How to Calculate PSA Density

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A PSA test uses blood to screen for prostate cancer.
A PSA test uses blood to screen for prostate cancer. (Image: blood testing image by John Keith from Fotolia.com)

For men over age 50, the best means to screen for prostate cancer require a combination of tests: the prostate specific antigen blood test and a digital rectum scan, according to Dr. Michael Cookson of the Department of Urological Surgery at Vanderbilt University Medical School. The numbers from a PSA test can return a false positive for cancer, which often occurs in men with benignly enlarged prostate glands, notes the University of Pennsylvania's Abramson Cancer Center. Relating the results of a PSA test to the size of a man's prostate can help doctors to determine whether the higher level of PSA results from a benign enlargement or from cancer. To find this number, an accurate volume of the prostate gland must be made using a transrectal ultrasound, which can make finding the PSA density expensive, according to John's Hopkins. Dr. Michael Cookson notes that the results of a PSA density might show a false positive or negative for cancer, as the PSA test results vary daily and the accuracy of TRUS for finding prostate volume does not produce accurate results.

Things You'll Need

  • PSA test results
  • Size of prostate gland from transrectal ultrasound test

Look at the PSA test results to determine whether the patient needs a transrectal ultrasound to find the size used in calculating PSA density. Opt for a TRUS if the PSA test returns results of 2.5 ng/ml or higher. The University of Pennsylvania notes that some researchers recommend a biopsy or additional testing, while others continue tests at levels of 4.0 ng/ml to 10 ng/ml for the PSA test.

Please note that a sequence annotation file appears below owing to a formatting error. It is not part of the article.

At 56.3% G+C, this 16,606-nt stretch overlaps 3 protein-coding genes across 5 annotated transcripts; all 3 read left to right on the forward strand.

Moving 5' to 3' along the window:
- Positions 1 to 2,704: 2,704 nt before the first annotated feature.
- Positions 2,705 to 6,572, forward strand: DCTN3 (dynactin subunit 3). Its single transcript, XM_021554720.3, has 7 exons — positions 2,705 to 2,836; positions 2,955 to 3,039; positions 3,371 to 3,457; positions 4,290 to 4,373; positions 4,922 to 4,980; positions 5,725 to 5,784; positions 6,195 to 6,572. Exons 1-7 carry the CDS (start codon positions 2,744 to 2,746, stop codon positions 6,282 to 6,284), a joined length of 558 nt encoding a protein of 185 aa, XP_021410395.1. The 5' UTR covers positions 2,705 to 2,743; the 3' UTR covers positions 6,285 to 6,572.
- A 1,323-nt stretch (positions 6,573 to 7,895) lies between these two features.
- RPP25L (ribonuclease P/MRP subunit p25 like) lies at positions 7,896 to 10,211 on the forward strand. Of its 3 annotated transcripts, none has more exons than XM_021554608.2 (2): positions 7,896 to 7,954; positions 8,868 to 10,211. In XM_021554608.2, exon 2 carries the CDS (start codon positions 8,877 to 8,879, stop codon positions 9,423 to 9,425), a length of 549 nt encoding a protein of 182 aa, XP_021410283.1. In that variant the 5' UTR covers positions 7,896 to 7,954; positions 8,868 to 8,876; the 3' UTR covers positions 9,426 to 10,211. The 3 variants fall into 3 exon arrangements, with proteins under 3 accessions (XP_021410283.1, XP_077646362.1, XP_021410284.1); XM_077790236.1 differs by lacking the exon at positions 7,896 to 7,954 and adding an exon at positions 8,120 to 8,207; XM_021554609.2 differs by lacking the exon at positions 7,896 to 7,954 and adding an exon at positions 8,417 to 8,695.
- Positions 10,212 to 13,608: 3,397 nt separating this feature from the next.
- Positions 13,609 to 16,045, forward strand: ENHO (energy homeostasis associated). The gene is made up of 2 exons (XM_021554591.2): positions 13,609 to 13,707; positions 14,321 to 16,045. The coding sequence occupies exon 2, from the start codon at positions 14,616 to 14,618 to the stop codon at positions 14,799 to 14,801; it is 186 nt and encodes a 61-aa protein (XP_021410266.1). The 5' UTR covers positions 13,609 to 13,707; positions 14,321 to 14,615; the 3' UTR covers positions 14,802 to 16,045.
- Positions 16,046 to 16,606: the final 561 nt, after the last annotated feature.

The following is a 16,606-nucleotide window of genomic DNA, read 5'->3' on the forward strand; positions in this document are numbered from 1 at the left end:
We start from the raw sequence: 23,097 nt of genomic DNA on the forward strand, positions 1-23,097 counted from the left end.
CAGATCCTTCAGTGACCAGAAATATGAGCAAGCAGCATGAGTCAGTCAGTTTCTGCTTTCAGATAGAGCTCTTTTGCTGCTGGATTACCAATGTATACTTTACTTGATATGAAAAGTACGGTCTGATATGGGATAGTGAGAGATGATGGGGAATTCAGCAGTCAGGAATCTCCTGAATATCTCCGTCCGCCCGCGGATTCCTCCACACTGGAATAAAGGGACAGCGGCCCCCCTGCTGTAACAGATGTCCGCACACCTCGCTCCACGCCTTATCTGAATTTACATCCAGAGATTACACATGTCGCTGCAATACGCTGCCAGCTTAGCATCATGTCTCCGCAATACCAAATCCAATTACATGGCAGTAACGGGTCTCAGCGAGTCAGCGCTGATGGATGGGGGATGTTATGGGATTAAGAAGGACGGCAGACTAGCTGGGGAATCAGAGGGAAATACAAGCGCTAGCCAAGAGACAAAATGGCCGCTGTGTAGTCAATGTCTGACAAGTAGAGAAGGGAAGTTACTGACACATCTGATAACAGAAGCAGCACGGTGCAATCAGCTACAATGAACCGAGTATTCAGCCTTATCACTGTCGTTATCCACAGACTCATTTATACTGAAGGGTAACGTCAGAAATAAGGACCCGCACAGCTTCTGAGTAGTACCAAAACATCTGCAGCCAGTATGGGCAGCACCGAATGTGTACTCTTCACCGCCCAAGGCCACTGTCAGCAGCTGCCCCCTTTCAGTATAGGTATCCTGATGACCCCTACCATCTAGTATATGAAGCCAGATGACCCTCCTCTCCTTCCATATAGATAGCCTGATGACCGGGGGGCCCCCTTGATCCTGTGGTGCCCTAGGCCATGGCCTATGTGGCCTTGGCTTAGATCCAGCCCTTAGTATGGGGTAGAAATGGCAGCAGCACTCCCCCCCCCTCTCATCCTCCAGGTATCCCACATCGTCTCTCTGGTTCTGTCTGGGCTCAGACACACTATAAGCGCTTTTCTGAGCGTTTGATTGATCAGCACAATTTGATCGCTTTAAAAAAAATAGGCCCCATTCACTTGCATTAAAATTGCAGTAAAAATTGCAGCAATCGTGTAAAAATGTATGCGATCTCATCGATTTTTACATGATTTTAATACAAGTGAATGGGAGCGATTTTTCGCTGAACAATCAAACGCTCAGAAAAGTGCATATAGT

Conduct a transrectal ultrasound to find the prostate volume by measuring the length, width and height of the prostate. Multiply these numbers together and multiply the result by 0.52 to find the prostate volume.

Divide the PSA test number by the size of the prostate gland found during the transrectal ultrasound to find the PSA density. For instance, if a patient has a PSA test of 6.0 ng/ml and a prostate volume of 40 ml, divide 6.0 by 40.

6.0/40 = 0.15.

Evaluate the results of the PSA density for numbers of 0.15 or higher, lessening the likelihood that the elevated PSA test came from a benign growth, according to Cookson. Consider either a “watch and wait” approach or biopsy for further evaluation of the patient's health.

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